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Your Place or Mine? On the Residence Choice of Young Couples in Norway

  • Loken, Katrine Vellesen

    ()

    (University of Bergen)

  • Lommerud, Kjell Erik

    ()

    (University of Bergen)

  • Lundberg, Shelly

    ()

    (University of California, Santa Barbara)

Norwegian registry data is used to investigate the location decisions of a full population cohort of young adults as they complete their education, establish separate households and form their own families. We find that the labor market opportunities and family ties of both partners affect these location choices. Surprisingly, married men live significantly closer to their own parents than do married women, even if they have children, and this difference cannot be explained by differences in observed characteristics. The principal source of excess female distance from parents in this population is the relatively low mobility of men without a college degree, particularly in rural areas. Despite evidence that intergenerational resource flows, such as childcare and eldercare, are particularly important between women and their parents, the family connections of husbands appear to dominate the location decisions of less-educated married couples.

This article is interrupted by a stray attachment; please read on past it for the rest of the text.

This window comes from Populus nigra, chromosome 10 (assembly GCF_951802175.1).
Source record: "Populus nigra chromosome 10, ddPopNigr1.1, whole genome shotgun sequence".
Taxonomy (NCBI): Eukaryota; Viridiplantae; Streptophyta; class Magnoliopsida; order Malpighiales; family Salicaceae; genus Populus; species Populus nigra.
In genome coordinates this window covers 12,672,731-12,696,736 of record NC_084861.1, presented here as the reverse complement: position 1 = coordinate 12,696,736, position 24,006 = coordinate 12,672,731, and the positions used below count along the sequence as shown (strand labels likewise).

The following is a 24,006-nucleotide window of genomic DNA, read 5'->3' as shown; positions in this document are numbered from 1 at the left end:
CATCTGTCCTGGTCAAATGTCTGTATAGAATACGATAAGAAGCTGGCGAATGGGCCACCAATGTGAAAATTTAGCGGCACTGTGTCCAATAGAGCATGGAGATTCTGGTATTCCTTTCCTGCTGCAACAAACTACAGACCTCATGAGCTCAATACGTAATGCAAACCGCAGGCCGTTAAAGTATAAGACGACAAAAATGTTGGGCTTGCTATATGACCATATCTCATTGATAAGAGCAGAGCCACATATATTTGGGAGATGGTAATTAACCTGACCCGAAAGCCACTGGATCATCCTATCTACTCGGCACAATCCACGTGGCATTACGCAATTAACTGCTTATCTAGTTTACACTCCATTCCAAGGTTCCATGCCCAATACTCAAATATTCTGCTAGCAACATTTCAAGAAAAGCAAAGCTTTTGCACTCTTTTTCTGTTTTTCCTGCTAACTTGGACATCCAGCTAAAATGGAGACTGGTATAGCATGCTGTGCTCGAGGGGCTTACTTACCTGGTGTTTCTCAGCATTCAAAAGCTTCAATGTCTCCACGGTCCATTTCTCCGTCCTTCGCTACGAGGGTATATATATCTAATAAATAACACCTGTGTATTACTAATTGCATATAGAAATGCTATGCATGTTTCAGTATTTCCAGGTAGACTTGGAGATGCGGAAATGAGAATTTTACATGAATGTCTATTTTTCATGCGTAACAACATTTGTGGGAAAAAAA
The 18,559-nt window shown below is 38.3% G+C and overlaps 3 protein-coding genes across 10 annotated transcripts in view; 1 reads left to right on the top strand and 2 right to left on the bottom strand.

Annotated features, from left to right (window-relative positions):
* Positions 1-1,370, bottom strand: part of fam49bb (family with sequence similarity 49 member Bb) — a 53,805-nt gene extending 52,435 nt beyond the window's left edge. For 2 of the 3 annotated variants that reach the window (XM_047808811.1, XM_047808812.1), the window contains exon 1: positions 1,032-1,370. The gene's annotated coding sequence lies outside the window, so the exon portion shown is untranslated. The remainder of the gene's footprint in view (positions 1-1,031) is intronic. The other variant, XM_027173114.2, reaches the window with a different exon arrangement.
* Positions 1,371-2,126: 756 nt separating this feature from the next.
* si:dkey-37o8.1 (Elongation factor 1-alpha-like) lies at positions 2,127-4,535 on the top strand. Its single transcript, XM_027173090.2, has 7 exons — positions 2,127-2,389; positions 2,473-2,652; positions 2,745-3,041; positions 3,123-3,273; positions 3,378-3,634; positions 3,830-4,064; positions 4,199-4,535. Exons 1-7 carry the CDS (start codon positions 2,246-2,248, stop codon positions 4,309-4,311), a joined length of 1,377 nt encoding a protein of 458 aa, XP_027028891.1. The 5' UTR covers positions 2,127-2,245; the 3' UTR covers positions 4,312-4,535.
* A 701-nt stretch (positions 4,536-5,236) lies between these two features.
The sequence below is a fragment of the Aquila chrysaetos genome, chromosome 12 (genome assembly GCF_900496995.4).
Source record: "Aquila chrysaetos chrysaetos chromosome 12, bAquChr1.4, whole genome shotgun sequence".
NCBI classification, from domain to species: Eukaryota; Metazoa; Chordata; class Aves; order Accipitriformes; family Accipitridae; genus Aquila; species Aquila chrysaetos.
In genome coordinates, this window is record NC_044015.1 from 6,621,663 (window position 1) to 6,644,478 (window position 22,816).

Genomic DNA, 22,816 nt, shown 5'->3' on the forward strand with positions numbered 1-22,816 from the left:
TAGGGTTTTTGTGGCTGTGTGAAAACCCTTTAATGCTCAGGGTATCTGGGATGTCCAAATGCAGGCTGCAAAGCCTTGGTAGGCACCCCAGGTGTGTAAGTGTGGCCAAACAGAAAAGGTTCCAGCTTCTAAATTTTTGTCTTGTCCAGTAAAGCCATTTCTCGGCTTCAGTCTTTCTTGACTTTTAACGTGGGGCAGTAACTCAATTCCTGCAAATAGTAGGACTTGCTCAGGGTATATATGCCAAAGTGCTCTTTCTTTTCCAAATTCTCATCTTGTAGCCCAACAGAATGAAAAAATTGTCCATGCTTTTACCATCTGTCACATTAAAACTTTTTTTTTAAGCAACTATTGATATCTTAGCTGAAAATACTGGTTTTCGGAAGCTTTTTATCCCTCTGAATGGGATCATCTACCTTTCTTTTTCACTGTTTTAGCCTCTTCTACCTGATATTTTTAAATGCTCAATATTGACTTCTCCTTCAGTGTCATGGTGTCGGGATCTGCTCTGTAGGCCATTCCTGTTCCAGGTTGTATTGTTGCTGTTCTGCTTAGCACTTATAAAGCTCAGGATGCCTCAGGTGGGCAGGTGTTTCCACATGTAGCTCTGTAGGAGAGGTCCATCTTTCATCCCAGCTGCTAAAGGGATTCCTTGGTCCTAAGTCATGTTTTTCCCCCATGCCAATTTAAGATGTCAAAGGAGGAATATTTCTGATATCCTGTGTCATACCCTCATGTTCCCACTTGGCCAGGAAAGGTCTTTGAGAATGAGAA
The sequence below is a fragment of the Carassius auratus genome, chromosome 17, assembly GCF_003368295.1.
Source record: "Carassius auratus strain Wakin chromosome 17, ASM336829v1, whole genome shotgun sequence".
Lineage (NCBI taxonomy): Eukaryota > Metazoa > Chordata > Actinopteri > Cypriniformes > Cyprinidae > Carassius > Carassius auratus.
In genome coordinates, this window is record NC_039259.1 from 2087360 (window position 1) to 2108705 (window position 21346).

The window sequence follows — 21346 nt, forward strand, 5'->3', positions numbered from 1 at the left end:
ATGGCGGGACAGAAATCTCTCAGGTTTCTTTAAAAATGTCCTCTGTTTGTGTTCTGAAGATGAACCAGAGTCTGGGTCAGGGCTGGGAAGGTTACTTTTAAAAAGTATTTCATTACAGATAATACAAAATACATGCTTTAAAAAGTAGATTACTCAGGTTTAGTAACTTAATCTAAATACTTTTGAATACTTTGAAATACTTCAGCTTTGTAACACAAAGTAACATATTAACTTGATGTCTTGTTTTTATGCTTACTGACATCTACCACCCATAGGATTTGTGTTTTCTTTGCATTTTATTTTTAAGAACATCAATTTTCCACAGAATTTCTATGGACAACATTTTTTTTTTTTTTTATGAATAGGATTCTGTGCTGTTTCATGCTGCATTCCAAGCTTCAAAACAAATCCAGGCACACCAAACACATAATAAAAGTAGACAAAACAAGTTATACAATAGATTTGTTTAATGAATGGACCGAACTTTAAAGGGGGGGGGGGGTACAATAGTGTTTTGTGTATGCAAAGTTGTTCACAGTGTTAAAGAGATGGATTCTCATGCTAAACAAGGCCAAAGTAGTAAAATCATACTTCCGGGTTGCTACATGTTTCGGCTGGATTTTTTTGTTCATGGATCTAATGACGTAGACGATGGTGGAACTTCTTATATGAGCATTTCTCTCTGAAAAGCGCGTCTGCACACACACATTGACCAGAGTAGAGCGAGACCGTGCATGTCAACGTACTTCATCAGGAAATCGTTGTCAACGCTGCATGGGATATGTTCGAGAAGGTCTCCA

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Paper provided by Institute for the Study of Labor (IZA) in its series IZA Discussion Papers with number 5685.

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Length: 44 pages
Date of creation: Apr 2011
Date of revision:
Publication status: published in: Demography, 2013, 50 (1), 285-310
Handle: RePEc:iza:izadps:dp5685
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  1. Helmut Rainer & Thomas Siedler, 2006. "O Brother, Where Art Thou?: The Effects of Having a Sibling on Geographic Mobility and Labor Market Outcomes," Discussion Papers of DIW Berlin 608, DIW Berlin, German Institute for Economic Research.
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  3. Konrad, Kai A & Lommerud, Kjell Erik, 1995. " Family Policy with Non-cooperative Families," Scandinavian Journal of Economics, Wiley Blackwell, vol. 97(4), pages 581-601, December.
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  6. Rosenzweig, Mark R. & Stark, Oded, 1987. "Consumption Smoothing, Migration and Marriage: Evidence from Rural India," Bulletins 7515, University of Minnesota, Economic Development Center.
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  10. Janice Compton & Robert A. Pollak, 2007. "Why Are Power Couples Increasingly Concentrated in Large Metropolitan Areas?," Journal of Labor Economics, University of Chicago Press, vol. 25, pages 475-512.
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  14. Mincer, Jacob, 1978. "Family Migration Decisions," Journal of Political Economy, University of Chicago Press, vol. 86(5), pages 749-73, October.
  15. Lena Edlund, 2005. "Sex and the City," Scandinavian Journal of Economics, Wiley Blackwell, vol. 107(1), pages 25-44, 03.
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